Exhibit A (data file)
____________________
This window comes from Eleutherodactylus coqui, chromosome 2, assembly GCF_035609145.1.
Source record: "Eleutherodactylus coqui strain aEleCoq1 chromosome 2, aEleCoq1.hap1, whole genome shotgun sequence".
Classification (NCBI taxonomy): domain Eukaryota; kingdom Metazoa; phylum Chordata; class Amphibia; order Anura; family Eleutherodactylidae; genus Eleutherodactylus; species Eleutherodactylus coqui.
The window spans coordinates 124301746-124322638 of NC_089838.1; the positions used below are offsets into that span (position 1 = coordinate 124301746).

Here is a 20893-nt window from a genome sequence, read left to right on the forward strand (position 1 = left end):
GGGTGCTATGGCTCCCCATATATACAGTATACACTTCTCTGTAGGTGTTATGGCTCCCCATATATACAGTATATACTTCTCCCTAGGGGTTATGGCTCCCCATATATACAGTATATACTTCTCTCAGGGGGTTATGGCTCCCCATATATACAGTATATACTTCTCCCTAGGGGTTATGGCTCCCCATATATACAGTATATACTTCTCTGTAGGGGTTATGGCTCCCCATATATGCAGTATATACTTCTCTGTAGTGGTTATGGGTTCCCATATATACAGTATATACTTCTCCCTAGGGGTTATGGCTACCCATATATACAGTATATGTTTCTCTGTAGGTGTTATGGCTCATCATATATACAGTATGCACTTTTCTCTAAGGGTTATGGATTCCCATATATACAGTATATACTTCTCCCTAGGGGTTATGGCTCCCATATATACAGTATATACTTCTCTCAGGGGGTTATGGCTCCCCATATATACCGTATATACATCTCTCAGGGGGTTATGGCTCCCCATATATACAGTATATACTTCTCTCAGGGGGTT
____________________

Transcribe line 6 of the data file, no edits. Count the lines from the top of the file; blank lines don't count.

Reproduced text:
GGGTGCTATGGCTCCCCATATATACAGTATACACTTCTCTGTAGGTGTTATGGCTCCCCATATATACAGTATATACTTCTCCCTAGGGGTTATGGCTCCCCATATATACAGTATATACTTCTCTCAGGGGGTTATGGCTCCCCATATATACAGTATATACTTCTCCCTAGGGGTTATGGCTCCCCATATATACAGTATATACTTCTCTGTAGGGGTTATGGCTCCCCATATATGCAGTATATACTTCTCTGTAGTGGTTATGGGTTCCCATATATACAGTATATACTTCTCCCTAGGGGTTATGGCTACCCATATATACAGTATATGTTTCTCTGTAGGTGTTATGGCTCATCATATATACAGTATGCACTTTTCTCTAAGGGTTATGGATTCCCATATATACAGTATATACTTCTCCCTAGGGGTTATGGCTCCCATATATACAGTATATACTTCTCTCAGGGGGTTATGGCTCCCCATATATACCGTATATACATCTCTCAGGGGGTTATGGCTCCCCATATATACAGTATATACTTCTCTCAGGGGGTT